Six-Channel Field Production Mixer With Integrated Recorder Packs a Lot of Punch in a Portable Package
LOS ANGELES, OCTOBER 1, 2013 — George Flores, CAS, is a top sound mixer for television with 16 years of experience working on such leading shows as Southland and Ringer. He has leveraged his experience to perfect his sound cart, to which he most recently added Sound Devices’ new 664 Field Production Mixer. For Flores, who is currently working on It’s Always Sunny in Philadelphia, the 664 has all the features required to capture the show’s comedic dialogue and performances.
It’s Always Sunny in Philadelphia follows the exploits of “The Gang,” a group of friends who run Paddy’s Pub, a relatively unsuccessful Irish bar in South Philadelphia. After effectively employing the 664 as the master recorder to help capture audio for the Warner Brothers/TNT police drama Southland, Flores incorporated the 664 into his workflow for It’s Always Sunny in Philadelphia, which has similar production challenges.
“With its high volume of inputs, the 664 worked tremendously well on the set of Southland,” explains Flores. “As we ran around the city, it was able to sufficiently perform under situations where you had to run off batteries. We also like to have everything on our sound cart at all times and the 664’s light footprint enables us to do so. Its overall design, combined with its stellar performance, makes the Sound Devices 664 the logical choice for It’s Always Sunny in Philadelphia.”
While It’s Always Sunny in Philadelphia is shot like a sitcom, it also incorporates unconventional elements, requiring additional flexibility from the crew. “We shoot in practical locations and sets that aren’t always meant for shooting sitcoms. Utilizing three to four cameras, the crew often shoots individual close-ups of two people simultaneously, which can be physically challenging for the boom operators,” says Flores. “Also, while the show’s creators like to shoot structured, scripted performances, they like to keep camera angles and setups flexible enough to try new ideas on the fly. The 664 allows us to capture audio that reflects this, resulting in finely crafted comedic dialogue with some interesting curve balls.” To that end, Flores also appreciates how the portable 664 enables him to think outside of the box while keeping up with the actors. He and his crew are faced with quite a bit of maneuvering around rigging and lights and other elements during shooting in order to fully capture the characters’ personalities, while also keeping pace with their comedic timing.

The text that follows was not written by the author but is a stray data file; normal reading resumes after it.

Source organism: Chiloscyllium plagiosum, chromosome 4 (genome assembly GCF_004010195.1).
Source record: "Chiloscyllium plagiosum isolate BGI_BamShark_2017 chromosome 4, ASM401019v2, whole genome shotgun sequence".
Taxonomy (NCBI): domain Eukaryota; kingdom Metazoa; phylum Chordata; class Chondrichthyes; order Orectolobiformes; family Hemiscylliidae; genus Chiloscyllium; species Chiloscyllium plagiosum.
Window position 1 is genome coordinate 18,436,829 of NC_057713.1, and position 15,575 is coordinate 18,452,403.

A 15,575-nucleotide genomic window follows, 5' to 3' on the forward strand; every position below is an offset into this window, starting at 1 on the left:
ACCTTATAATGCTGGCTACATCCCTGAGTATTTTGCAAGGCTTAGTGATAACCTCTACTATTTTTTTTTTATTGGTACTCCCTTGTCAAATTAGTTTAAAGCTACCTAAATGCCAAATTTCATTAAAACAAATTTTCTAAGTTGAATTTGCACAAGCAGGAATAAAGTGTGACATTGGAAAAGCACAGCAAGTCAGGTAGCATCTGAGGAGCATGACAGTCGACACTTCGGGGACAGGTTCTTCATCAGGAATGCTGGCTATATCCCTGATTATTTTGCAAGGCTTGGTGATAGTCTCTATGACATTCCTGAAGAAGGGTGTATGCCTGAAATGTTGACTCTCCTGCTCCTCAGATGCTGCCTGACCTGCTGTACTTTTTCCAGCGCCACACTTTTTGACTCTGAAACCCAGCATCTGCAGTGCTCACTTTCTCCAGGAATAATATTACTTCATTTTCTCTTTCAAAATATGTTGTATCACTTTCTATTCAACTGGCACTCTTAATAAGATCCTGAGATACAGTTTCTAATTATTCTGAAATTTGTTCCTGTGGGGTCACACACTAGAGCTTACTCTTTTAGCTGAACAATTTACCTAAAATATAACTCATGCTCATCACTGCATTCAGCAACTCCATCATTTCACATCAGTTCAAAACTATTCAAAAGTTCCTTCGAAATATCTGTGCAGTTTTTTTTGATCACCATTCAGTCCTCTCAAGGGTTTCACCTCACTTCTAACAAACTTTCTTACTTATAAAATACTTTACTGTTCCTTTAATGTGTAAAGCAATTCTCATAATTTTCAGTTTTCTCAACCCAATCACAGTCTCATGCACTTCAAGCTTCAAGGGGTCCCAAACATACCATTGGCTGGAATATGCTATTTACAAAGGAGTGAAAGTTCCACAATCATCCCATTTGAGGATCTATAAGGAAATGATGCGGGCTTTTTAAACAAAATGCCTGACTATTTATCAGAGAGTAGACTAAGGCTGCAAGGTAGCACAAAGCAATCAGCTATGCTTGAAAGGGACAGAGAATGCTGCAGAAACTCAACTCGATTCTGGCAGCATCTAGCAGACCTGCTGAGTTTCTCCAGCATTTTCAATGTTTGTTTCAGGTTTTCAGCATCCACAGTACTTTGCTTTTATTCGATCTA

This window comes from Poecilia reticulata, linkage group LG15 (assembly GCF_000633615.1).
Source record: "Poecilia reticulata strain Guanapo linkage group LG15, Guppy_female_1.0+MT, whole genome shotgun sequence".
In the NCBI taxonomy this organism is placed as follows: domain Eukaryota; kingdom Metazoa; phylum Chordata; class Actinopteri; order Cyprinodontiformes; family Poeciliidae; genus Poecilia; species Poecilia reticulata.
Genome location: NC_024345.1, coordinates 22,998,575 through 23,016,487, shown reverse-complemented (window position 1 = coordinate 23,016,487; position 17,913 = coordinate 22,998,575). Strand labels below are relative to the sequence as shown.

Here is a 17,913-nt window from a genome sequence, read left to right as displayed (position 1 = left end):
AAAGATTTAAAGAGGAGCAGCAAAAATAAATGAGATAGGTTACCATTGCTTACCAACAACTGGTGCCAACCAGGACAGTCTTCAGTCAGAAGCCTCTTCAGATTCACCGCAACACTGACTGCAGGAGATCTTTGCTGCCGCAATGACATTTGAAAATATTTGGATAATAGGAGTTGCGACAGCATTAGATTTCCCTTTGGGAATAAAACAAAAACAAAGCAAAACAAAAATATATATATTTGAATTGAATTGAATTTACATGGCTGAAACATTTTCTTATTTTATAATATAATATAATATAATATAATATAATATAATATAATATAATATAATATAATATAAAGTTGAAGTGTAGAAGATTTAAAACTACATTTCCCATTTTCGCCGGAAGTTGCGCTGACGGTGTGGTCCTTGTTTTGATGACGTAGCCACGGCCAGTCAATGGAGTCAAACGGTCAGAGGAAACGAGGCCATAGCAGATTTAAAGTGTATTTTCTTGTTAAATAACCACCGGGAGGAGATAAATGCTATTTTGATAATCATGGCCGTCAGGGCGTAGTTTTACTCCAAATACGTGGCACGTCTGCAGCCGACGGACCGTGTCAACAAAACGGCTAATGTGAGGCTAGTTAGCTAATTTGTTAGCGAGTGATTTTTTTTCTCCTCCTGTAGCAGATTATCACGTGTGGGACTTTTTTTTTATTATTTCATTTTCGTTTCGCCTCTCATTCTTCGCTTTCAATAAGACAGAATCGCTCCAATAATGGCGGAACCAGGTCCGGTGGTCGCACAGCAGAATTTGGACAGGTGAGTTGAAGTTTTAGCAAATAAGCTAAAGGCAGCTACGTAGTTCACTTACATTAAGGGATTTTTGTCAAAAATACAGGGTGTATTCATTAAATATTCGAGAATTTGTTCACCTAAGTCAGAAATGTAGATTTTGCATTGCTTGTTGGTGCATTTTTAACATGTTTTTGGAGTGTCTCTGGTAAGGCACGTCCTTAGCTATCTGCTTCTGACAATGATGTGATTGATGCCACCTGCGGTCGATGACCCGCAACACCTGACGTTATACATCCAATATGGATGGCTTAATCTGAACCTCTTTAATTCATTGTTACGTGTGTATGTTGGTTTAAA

“The combination of boom and lav mics wins the day for us,” he says. “We wire all the cast members and yet boom 95 percent of the show, so the preamps and Sound Devices’ CL-6 inputs for both the hardline and wireless booms have worked very well.” The CL-6 Input Expander, a companion accessory to the 664, adds six analog line-level inputs to the mixer. With the 664 connected to the CL-6, users can record all 12 input channels and four outputs, for a total of 16 tracks. “If ad-libs are part of the creative process, we have the available tracks to get them,” he adds.
Sound Devices 664 features six ultra-low-noise, high-dynamic-range preamps that accept mic- or line-level signals and include analog peak limiters, high-pass filters, input trim control and direct outputs on every channel. Featuring full analog audio paths for high-performance audio and superb power efficiency, the 664 also has numerous digital capabilities. Inputs 1 and 6 can be selected as AES3 or AES42 inputs for digital microphones, each with its own SRC for simplicity in system clocking. The 664’s analog output compliment includes four output buses. The L and R buses are on balanced XLR, 10-Pin and TA-3M connectors and on unbalanced TA-3M or 3.5mm connectors. Secondary output buses X1 and X2 are available on balanced TA-3M connectors. Users can route inputs and buses to four AES3 connections for eight digital outputs on the XLR and 10-pin connectors.